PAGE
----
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An excerpt from "Women Overseas Memoirs of the Canadian Red Cross Corps"

This story is submitted by Susan Ruttan of the Bureau of Pensions Advocates in Victoria. It is excerpts from her mother's memoirs of when she was stationed overseas with the Red Cross. This story has been published in a book entitled "Women Overseas - Memoirs of the Canadian Red Cross Corps". We have been given permission to use this story from the editor, Frances Martin Day, and the publisher, Rondale Press.

"In August of 1943 word came that I could be in the next draft to go overseas in the voluntary Canadian Red Cross Corps.

September of 1943 became an exciting month – getting uniforms tailored, packing a trunk of essentials, preparing for a sudden call. This call came later in the month and Sheila Leather and I departed from Hamilton. We were joined in Toronto by a few others, then more in Montreal, and one more in St. John, N.B. We were a varied and happy group, getting to know each other and anticipating our adventure. The Red Cross ladies of St. John were very hospitable, and we were advised to have Wills made out and a very kind lawyer, Mr. Ritchie, did this for several of us free of charge. When and where we would be sailing was a deep, dark secret. There was a very small ship we could see sitting out in the harbour – perhaps this was the tug that would take us out to a ship somewhere.

We were finally aboard the 'tug,' a small Norwegian vessel named Mosdale and learned that Capt. Sunde and his pretty Canadian wife, Fern, who was the wireless Officer, and crew had attended a ceremony in Cardiff, Wales – a couple of weeks before – where King Haakon of Norway had decorated them for having taken over 50 trips across the Atlantic carrying more than 60,000 tons of food to Britain, all without benefit of convoy. This would be one more trip carrying us nine girls and two men from Time and Life magazines. We found out later that the crew almost mutinied before sailing as most, if not all, Mosdale's sister ships had been torpedoed. They sailed alone as they couldn't keep up with a convoy.

At the time we were on the High Seas, Churchill made one of his famous speeches – 'There is a convoy on the Atlantic at the present time being attacked by U-boats.' As a matter of fact, I think I felt like death anyway, being seasick as soon as the little ship was underway. We had to sleep in our clothes and have our life jackets and kit at hand in case we were hit as we were told we would have no more than a minute to get up on deck for the lifeboats.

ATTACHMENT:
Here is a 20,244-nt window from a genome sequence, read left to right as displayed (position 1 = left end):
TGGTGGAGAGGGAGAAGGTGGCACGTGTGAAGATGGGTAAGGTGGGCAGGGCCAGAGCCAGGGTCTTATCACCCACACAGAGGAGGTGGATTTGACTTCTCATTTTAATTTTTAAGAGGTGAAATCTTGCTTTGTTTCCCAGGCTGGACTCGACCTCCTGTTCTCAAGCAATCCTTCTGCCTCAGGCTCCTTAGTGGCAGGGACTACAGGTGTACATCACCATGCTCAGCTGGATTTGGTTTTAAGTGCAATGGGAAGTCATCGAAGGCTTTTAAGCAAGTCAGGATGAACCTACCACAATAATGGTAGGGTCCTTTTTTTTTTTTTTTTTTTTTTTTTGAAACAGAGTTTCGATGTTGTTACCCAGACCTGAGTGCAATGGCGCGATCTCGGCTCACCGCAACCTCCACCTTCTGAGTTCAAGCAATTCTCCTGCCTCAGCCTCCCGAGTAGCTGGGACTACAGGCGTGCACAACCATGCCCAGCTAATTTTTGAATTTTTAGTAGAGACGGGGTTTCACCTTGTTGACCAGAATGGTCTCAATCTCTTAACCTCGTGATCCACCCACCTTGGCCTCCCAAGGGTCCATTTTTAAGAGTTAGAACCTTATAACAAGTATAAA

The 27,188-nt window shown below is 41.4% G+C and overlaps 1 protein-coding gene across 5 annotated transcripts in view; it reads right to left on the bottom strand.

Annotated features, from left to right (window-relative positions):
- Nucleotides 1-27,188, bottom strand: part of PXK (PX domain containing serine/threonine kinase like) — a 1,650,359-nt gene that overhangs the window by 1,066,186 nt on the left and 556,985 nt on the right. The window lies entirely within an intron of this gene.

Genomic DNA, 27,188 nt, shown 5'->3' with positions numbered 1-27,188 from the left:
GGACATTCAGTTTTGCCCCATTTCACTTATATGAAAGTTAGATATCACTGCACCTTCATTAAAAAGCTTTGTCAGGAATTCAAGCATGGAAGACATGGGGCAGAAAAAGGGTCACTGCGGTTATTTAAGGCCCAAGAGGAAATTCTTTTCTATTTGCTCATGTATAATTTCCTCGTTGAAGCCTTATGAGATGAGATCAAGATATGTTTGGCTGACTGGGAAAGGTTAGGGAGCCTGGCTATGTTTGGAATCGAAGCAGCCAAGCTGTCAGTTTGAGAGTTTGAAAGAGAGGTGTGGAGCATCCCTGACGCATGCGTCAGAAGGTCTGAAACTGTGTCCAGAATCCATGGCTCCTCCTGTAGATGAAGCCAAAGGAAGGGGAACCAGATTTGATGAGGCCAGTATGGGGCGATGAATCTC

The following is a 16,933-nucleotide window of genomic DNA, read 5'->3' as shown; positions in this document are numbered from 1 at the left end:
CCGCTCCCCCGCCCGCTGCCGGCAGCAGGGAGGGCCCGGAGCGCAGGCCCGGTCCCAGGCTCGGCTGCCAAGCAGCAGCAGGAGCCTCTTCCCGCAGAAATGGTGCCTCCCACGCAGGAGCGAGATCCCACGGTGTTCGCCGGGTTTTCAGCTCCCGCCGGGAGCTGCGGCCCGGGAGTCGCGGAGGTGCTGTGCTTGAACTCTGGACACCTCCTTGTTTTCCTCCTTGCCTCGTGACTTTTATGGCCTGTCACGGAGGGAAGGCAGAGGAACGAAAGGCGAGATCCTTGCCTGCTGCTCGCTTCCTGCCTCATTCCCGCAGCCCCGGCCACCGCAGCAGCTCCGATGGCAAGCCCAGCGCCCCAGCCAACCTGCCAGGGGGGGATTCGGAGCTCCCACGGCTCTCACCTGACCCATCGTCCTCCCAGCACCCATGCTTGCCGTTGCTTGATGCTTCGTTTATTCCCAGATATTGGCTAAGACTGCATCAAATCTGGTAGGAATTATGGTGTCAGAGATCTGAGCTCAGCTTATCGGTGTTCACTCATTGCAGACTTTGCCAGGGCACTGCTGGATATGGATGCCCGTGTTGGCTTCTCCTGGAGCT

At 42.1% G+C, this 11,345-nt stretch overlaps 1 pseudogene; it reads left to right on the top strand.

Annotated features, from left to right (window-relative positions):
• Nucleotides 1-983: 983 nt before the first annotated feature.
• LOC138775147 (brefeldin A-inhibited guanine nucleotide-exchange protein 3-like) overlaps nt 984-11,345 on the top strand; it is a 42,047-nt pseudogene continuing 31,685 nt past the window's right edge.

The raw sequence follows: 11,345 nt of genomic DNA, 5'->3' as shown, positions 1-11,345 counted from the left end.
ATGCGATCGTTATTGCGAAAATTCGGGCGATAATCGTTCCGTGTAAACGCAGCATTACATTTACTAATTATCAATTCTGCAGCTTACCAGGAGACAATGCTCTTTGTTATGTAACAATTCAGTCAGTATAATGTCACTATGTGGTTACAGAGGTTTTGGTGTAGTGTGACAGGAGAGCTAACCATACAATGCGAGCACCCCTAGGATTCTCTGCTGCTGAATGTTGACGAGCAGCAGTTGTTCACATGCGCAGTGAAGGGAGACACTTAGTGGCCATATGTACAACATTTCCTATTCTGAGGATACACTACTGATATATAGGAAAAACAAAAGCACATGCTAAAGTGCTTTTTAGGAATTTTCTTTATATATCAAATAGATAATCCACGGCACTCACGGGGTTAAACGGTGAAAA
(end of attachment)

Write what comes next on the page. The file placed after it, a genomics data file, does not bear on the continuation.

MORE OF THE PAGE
We zig-zagged across to Liverpool in thirteen days, at time near the Azores I think as it was so pleasantly warm, and then by train to London. We were met at a station in London that had obviously suffered considerable bomb damage, and taken to Maple Leaf Club #2 on Cromwell Road where we were greeted, given a cup of tea and advised of the Rules & Regulations, some of which that we were not to marry for at least six months, and we were not to get pregnant!

The next morning we were taken to our headquarters, at that time on Berkley Square, and greeted officially, then taken to offices to get our individual ration coupons and unemployment insurance records. We were then FREE – for ten glorious days.

Back in London, leave over, it was time to get to work. A list was posted and I was down to be at Maple Leaf Club #1 on Moreton Street down the Vauxhall Bridge Road from Victoria Station, to do General Duties. This was our first introduction to Miss Duff, a Scottish lady in navy blue uniform of the British Red Cross, attached to our Canadian Corps to oversee the personnel of the Maple Leaf Clubs.

The job at Maple Leaf #1 was very active indeed, as it was a popular place for Canadian boys of the Army, Air Force and Navy when they came to London on leave. In fact it became almost home to some of the boys, some we got to know very well. It was apparently a treat to hear our Canadian voices, especially for those boys who had been in England for years. We laughed and joked with many and tried to cheer up those who were lonesome.